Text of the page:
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Table 1. Distribution of participants in three trachoma studies, including clinical signs.

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2738 children aged 1–9 years were recruited in the Ugandan districts of Agogo (n = 1388, 49.7% male) and Pader (n = 1377, 50.4% male). 38 participants were missing complete clinical data and were excluded from further study. The median age was five years in both districts. 93 cases of TF were diagnosed (3.4%, exact binomial CI = 2.8%-4.2%), 44 of which were bilateral. Eight cases of TI were diagnosed (0.3%, exact binomial CI = 0.1%-0.6%) (Table 1). No other clinical signs were assessed. The prevalence of TF was 3.2% in Agogo and 3.7% in Pader. There was no significant difference between the estimated prevalence of TF in the two districts (TF: Χ2 = 0.429, p = 0.5125; TI: Χ2 = 3.1566, p = 0.07562).

In the Gambia we recruited participants of all ages from the Lower River Region (LRR, n = 1028, 41.9% male) and Upper River Region (URR, n = 840, 42.5% male). Ten participants were excluded from the study because they either declined to provide a blood sample (n = 1) or had incomplete clinical data (n = 9). The median age in LRR was 13 years (range: 1–88) and 11 years in URR (range: 1–90). Overall, 30 cases of TF were diagnosed (1.6%, exact binomial CI = 1.1%-2.3%), 19 of which were bilateral (Table 1). There were 25 cases of TF in children aged 1–9 years. Four cases of TI were observed (0.2%, exact binomial CI = 0.06%-0.6%), two of which were in children aged 1–9 years. Examiners found 78 cases of TS (4.2%, exact binomial CI = 3.3%-5.2%), eight cases of TT (0.4%, exact binomial CI = 0.2%-0.8%) and one case of CO (0.05%, exact binomial CI = 0.001%-0.3%). There was a significant difference in TS prevalence between the URR and LRR (Χ2 = 7.2435, p = 0.007116); the difference in TF prevalence was non-significant (Χ2 = 0.1343, p = 0.714). The prevalence of TI, TT and CO in this population was too low for meaningful statistical analysis.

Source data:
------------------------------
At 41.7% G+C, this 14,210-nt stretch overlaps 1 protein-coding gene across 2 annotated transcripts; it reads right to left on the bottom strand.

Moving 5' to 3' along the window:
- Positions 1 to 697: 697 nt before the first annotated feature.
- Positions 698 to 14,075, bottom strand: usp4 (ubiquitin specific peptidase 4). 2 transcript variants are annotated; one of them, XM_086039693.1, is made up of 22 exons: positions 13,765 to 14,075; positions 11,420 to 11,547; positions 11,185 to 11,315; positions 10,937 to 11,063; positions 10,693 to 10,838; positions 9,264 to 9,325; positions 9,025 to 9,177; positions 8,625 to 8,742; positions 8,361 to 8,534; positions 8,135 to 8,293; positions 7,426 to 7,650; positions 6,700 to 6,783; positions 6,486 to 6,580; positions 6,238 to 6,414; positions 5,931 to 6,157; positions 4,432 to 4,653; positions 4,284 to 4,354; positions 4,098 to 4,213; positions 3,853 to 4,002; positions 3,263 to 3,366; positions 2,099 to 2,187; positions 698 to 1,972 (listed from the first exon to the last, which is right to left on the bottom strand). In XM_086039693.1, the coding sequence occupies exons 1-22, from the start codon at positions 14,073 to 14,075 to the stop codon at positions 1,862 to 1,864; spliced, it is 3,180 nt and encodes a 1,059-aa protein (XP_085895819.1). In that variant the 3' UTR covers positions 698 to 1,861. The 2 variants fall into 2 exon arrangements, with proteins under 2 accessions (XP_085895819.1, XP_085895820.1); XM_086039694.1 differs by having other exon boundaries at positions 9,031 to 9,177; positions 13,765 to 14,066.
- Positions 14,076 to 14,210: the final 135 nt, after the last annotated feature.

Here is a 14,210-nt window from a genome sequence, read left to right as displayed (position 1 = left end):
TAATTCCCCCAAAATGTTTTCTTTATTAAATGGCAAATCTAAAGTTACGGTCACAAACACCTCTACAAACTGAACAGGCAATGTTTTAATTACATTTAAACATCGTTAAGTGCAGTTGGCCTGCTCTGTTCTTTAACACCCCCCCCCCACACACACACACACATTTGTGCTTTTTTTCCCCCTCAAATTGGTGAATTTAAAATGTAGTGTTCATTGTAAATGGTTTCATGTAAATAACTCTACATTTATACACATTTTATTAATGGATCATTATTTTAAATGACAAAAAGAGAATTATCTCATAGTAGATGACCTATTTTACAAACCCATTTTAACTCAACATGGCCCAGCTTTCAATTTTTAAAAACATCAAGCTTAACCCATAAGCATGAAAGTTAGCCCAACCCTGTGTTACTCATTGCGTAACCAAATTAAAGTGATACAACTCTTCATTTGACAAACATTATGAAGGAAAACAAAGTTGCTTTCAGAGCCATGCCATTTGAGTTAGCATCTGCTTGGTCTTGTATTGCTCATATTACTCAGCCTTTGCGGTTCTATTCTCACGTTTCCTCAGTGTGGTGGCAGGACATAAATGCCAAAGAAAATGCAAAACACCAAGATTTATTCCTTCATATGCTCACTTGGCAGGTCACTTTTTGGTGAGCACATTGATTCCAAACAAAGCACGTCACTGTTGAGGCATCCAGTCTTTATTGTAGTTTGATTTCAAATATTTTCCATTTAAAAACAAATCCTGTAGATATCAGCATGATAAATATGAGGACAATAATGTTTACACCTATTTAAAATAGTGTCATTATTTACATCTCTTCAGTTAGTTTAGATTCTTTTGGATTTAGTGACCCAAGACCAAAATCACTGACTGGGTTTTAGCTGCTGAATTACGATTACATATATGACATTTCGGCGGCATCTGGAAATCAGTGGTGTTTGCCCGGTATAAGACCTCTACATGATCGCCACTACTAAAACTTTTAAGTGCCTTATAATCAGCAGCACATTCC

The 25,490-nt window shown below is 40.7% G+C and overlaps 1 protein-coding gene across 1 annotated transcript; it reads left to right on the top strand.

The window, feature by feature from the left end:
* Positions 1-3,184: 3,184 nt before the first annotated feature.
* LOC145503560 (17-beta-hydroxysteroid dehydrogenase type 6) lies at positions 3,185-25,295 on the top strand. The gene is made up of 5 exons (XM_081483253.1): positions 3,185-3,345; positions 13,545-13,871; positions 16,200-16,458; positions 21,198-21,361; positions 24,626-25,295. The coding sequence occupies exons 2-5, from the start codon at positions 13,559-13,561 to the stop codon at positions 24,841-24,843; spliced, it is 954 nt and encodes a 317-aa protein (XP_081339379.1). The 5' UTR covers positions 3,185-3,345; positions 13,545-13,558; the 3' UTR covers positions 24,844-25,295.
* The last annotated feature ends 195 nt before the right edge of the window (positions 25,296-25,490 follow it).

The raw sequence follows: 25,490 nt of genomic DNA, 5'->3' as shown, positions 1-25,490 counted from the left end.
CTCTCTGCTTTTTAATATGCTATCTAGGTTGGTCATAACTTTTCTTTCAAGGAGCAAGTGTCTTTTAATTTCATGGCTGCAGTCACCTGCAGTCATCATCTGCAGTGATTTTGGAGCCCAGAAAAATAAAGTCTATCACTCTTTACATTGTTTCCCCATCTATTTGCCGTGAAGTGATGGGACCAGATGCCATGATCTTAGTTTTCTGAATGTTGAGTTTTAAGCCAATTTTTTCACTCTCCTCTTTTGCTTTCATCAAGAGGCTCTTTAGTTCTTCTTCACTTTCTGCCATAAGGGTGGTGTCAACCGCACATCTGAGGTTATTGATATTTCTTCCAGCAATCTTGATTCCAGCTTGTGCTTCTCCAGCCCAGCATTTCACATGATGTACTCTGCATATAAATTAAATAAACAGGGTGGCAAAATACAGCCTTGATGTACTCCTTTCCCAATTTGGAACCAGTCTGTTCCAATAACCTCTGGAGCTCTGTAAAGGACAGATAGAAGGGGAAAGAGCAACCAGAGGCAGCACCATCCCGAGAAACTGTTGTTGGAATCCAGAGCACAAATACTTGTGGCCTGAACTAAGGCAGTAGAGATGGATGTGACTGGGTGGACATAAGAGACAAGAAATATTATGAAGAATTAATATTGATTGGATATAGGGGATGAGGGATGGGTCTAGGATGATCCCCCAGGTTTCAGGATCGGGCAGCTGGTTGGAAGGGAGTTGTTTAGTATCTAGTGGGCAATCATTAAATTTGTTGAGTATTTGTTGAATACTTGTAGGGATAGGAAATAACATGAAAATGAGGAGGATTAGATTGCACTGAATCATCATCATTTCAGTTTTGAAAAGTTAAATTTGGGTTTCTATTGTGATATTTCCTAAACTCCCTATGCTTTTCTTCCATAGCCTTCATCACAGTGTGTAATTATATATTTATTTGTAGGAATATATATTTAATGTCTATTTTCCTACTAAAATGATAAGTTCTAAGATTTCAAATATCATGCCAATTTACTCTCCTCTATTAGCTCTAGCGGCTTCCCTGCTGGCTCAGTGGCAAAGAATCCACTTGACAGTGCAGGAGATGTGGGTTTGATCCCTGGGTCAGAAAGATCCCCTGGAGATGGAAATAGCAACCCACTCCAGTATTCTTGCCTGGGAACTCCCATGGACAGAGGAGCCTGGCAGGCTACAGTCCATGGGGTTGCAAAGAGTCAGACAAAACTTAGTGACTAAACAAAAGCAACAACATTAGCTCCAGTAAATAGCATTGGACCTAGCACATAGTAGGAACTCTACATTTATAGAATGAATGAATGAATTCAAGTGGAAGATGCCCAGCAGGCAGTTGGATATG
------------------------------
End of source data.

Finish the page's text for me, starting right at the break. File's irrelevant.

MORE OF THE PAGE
Observed frequencies of clinical signs of trachoma in the various samples are summarised in Table 1. A more detailed description, including prevalence by age and gender, is presented in Supplementary S1, S2 and S3 Tables.

Serological analysis

The five serum controls were tested in triplicate and the mean values for each plate were tracked across each sample set. The coefficient of variation was less than 10% in each of the three replicates of each control specimen. Inter-plate variation of controls was less than 15% across all plates in each sample set as shown in Table 2. A plate was permitted to have no more than one control with >15% variation from the sample set mean for that control; if a plate had two or more controls with values more than 15% greater or lesser than the sample set mean, the plate was re-run. Less than 5% of plates were re-run due to this. Table 2 shows the mean values and the accepted 15% range for the five controls.

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Table 2. The mean OD450 value for the five controls sera used on the ELISA plates.

Mean, SD and coefficient of variation for the five serum standards run alongside the Ugandan samples across 24 plates. Data were similar for the standards run alongside the Laotian and Gambian samples.